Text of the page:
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F(l)o Show: Will your fave t.v. shows be back for fall?

By Florence Lau | April 28, 2012

As every avid television watcher knows, every fall, television networks engage their shows in a perilous game of Russian roulette that runs from September to May. The stakes are high; the winners go home with another season under their belt, and the losers go home empty handed.

Yes, I am talking about show cancellations.

The critical period for this game begins in about February and ends around May. The ratings are analyzed, viewership is sought after and cancellation orders begin rolling in.

It's a time of high anxiety, tears and possibly nail-biting terror for everyone involved, from the viewers to the actors to the producers.

A couple of notable shows have been axed already, including Terra Nova, which ran for one season and was cancelled in March, and House M.D., which ran for eight seasons and was cancelled in February.

Luckily for me, none of the shows I follow have been cancelled yet. But cancellation isn't the worst thing that could happen. In my personal opinion, having your favorite TV show cancelled sucks, but there's something even worse than that; the waiting game sucks even more.

Think back to when you were applying to college. Just imagine yourself as a high school senior again, battling senioritis and ready to get out of that hormonal hell. You're writing your personal statements at 11 p.m. the night before your application is due, and then you hit the "submit" button. And then . . . nothing.

In fact, there's nothing for the next three or so months.

You wait. And wait. And wait some more. By the time it's April, you're about ready to tear your hair out from the waiting. You just want to know where in the world you're going to be next year. Is that so much to ask?

Well, if you remember how that felt, you know what it's like when the last week of April comes around and one or more of your favorite shows haven't been renewed yet. If it's a show like Once Upon a Time, where the ratings have been generally high and solid all season, there's not as much of a reason to worry. Fans of other shows with lower ratings and viewership, though - shows like Community and Cougar Town - check Wikipedia every day, worried that their favorites will be gone with the new TV season in September.

Let me give you a few pieces of advice about TV show cancellations, or at least, share the little things that I tell myself to get through the Russian roulette-esque game of TV show life and death.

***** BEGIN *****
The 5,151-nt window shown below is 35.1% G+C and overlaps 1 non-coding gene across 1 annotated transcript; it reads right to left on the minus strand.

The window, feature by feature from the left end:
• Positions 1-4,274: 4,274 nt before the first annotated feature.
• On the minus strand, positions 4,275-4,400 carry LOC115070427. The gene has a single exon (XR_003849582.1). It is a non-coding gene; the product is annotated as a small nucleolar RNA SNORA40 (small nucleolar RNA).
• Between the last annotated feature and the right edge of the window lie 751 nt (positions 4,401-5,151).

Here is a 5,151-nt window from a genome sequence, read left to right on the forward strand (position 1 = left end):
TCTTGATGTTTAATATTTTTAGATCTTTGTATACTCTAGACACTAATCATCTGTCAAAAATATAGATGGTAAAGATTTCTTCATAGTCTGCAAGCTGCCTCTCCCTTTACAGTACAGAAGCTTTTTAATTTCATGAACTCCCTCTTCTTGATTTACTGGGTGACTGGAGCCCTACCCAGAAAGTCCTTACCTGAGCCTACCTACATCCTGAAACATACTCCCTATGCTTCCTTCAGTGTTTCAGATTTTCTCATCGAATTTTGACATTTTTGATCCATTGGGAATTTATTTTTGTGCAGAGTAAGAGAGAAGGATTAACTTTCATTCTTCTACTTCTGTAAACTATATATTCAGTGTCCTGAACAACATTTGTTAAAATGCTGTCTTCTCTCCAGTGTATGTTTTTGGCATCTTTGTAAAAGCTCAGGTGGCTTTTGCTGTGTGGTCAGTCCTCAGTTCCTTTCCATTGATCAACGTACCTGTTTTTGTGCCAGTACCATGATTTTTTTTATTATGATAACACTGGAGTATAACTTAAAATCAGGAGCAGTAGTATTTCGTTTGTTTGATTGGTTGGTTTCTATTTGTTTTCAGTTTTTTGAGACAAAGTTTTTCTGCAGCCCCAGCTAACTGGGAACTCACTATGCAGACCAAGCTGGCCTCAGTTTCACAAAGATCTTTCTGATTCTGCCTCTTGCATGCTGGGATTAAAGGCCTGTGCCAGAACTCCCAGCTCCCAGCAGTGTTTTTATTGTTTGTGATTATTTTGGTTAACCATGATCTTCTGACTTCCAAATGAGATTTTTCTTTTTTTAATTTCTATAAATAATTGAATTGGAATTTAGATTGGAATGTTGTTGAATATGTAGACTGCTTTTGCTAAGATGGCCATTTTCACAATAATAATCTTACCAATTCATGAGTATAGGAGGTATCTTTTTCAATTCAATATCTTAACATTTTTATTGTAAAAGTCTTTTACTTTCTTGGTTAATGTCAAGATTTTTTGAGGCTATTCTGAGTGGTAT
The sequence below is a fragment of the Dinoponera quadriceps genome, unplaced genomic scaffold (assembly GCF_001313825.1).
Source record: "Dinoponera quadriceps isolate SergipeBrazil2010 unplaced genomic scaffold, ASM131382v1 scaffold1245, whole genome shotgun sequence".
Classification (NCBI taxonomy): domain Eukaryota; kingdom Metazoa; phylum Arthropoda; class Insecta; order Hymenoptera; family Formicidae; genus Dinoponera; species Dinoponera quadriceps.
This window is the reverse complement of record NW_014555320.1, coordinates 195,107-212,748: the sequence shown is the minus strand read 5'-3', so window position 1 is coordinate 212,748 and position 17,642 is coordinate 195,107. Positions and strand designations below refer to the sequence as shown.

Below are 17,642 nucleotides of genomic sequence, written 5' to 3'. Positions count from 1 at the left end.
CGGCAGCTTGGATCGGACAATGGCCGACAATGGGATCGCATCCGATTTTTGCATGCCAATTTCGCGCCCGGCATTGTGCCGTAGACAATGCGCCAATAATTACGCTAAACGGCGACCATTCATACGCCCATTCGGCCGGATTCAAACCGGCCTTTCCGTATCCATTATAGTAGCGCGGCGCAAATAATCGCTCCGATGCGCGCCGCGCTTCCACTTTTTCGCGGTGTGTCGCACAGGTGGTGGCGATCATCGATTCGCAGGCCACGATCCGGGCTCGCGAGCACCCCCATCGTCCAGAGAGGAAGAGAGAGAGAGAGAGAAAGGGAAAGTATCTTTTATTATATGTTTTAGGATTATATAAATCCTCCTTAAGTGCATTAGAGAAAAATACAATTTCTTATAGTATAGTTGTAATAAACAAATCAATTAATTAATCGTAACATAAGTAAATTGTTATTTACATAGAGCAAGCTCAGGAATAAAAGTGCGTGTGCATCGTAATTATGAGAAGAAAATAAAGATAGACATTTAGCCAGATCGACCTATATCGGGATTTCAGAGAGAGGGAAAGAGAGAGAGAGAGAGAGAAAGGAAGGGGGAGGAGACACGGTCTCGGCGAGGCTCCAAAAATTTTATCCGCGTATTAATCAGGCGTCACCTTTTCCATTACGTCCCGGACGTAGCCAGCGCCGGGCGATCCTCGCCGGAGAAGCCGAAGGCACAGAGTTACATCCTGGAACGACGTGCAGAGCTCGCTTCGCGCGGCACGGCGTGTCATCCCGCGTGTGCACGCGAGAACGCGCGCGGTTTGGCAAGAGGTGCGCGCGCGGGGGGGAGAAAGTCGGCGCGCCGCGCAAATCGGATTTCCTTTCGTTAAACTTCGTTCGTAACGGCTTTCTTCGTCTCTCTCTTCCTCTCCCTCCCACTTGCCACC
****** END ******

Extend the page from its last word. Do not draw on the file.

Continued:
1. There are only 24 hours in the day. By which I mean that if a show is canceled, that frees up some time in your schedule to get some more homework done, or to let you study a couple more hours for that test. Or, you know, it frees up your time to start a new show that you had not had time to watch before because you were so busy trying to keep up with thirty new episodes per week . . . which leads to my next piece of advice.

2. Vintage may be better. Why not check out some older TV shows that were cancelled before you had even heard of NBC and ABC? I started watching Buffy the Vampire Slayer for the first time in October, and despite it being from the 90s, I really enjoyed it (although I had a bit of problem with my brain going BOOM when trying to compare Willow Rosenberg with Lily Aldrin from HIMYM). You might find a hidden gem, and with your regular show cancelled, there's more time to catch up on the old stuff.

3. A curse can be a blessing in disguise. Sometimes, having a show last too long turns out to be a very bad idea. The writers start running out of ideas, and they begin turning to cheap tricks and gimmicks to sustain it. Viewers start getting bored and dropping the show. Isn't it better to end the show on a high note rather than dragging it out until all the feedback the writers get are complaints?

Yes, I'll be the first to admit that sometimes, TV networks make horrible mistakes.

Just look at Fox and how, ten years later, fans are still raging about the cancellation of Firefly. But other times, after the initial disappointment, there's a light at the end of the tunnel. Losing a show opens up room for a new one.

Show cancellations keep TV shows fresh and competitive so that we only get the best (for the most part).

If you're at all like me, you can always take advantage of sales on Amazon or Barnes and Noble, buy the season DVDs and watch your favorite episodes over and over again until the disc breaks.

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